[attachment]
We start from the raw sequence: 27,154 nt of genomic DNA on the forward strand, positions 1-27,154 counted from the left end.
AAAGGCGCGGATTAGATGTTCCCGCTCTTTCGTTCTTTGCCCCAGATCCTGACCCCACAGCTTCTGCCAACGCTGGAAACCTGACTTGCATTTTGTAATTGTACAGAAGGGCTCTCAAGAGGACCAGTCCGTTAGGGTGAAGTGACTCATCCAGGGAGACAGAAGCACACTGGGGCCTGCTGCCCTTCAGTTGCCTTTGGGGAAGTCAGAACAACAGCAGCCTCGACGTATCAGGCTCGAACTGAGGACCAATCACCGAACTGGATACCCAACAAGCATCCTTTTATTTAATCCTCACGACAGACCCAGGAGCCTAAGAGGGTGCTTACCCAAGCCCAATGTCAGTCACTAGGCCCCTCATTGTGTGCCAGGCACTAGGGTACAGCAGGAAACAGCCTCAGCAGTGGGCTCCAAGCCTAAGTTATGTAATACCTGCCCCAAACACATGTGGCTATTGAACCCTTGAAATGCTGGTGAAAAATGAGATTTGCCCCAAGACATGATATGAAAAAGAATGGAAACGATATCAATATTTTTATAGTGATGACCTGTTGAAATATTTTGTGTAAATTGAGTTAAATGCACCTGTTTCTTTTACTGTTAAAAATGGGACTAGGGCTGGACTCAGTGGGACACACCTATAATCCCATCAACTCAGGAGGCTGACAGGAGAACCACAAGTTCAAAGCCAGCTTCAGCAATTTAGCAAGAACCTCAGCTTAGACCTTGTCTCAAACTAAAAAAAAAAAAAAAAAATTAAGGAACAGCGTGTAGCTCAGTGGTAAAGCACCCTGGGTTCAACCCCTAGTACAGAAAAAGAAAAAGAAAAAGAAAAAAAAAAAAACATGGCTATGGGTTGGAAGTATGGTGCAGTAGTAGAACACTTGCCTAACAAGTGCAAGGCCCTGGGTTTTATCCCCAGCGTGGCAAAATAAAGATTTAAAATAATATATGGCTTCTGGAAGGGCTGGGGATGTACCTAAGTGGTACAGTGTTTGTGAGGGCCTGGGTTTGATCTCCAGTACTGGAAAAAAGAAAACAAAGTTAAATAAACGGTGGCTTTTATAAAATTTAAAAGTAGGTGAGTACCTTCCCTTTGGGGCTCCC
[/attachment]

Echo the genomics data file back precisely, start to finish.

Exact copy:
We start from the raw sequence: 27,154 nt of genomic DNA on the forward strand, positions 1-27,154 counted from the left end.
AAAGGCGCGGATTAGATGTTCCCGCTCTTTCGTTCTTTGCCCCAGATCCTGACCCCACAGCTTCTGCCAACGCTGGAAACCTGACTTGCATTTTGTAATTGTACAGAAGGGCTCTCAAGAGGACCAGTCCGTTAGGGTGAAGTGACTCATCCAGGGAGACAGAAGCACACTGGGGCCTGCTGCCCTTCAGTTGCCTTTGGGGAAGTCAGAACAACAGCAGCCTCGACGTATCAGGCTCGAACTGAGGACCAATCACCGAACTGGATACCCAACAAGCATCCTTTTATTTAATCCTCACGACAGACCCAGGAGCCTAAGAGGGTGCTTACCCAAGCCCAATGTCAGTCACTAGGCCCCTCATTGTGTGCCAGGCACTAGGGTACAGCAGGAAACAGCCTCAGCAGTGGGCTCCAAGCCTAAGTTATGTAATACCTGCCCCAAACACATGTGGCTATTGAACCCTTGAAATGCTGGTGAAAAATGAGATTTGCCCCAAGACATGATATGAAAAAGAATGGAAACGATATCAATATTTTTATAGTGATGACCTGTTGAAATATTTTGTGTAAATTGAGTTAAATGCACCTGTTTCTTTTACTGTTAAAAATGGGACTAGGGCTGGACTCAGTGGGACACACCTATAATCCCATCAACTCAGGAGGCTGACAGGAGAACCACAAGTTCAAAGCCAGCTTCAGCAATTTAGCAAGAACCTCAGCTTAGACCTTGTCTCAAACTAAAAAAAAAAAAAAAAAATTAAGGAACAGCGTGTAGCTCAGTGGTAAAGCACCCTGGGTTCAACCCCTAGTACAGAAAAAGAAAAAGAAAAAGAAAAAAAAAAAAACATGGCTATGGGTTGGAAGTATGGTGCAGTAGTAGAACACTTGCCTAACAAGTGCAAGGCCCTGGGTTTTATCCCCAGCGTGGCAAAATAAAGATTTAAAATAATATATGGCTTCTGGAAGGGCTGGGGATGTACCTAAGTGGTACAGTGTTTGTGAGGGCCTGGGTTTGATCTCCAGTACTGGAAAAAAGAAAACAAAGTTAAATAAACGGTGGCTTTTATAAAATTTAAAAGTAGGTGAGTACCTTCCCTTTGGGGCTCCC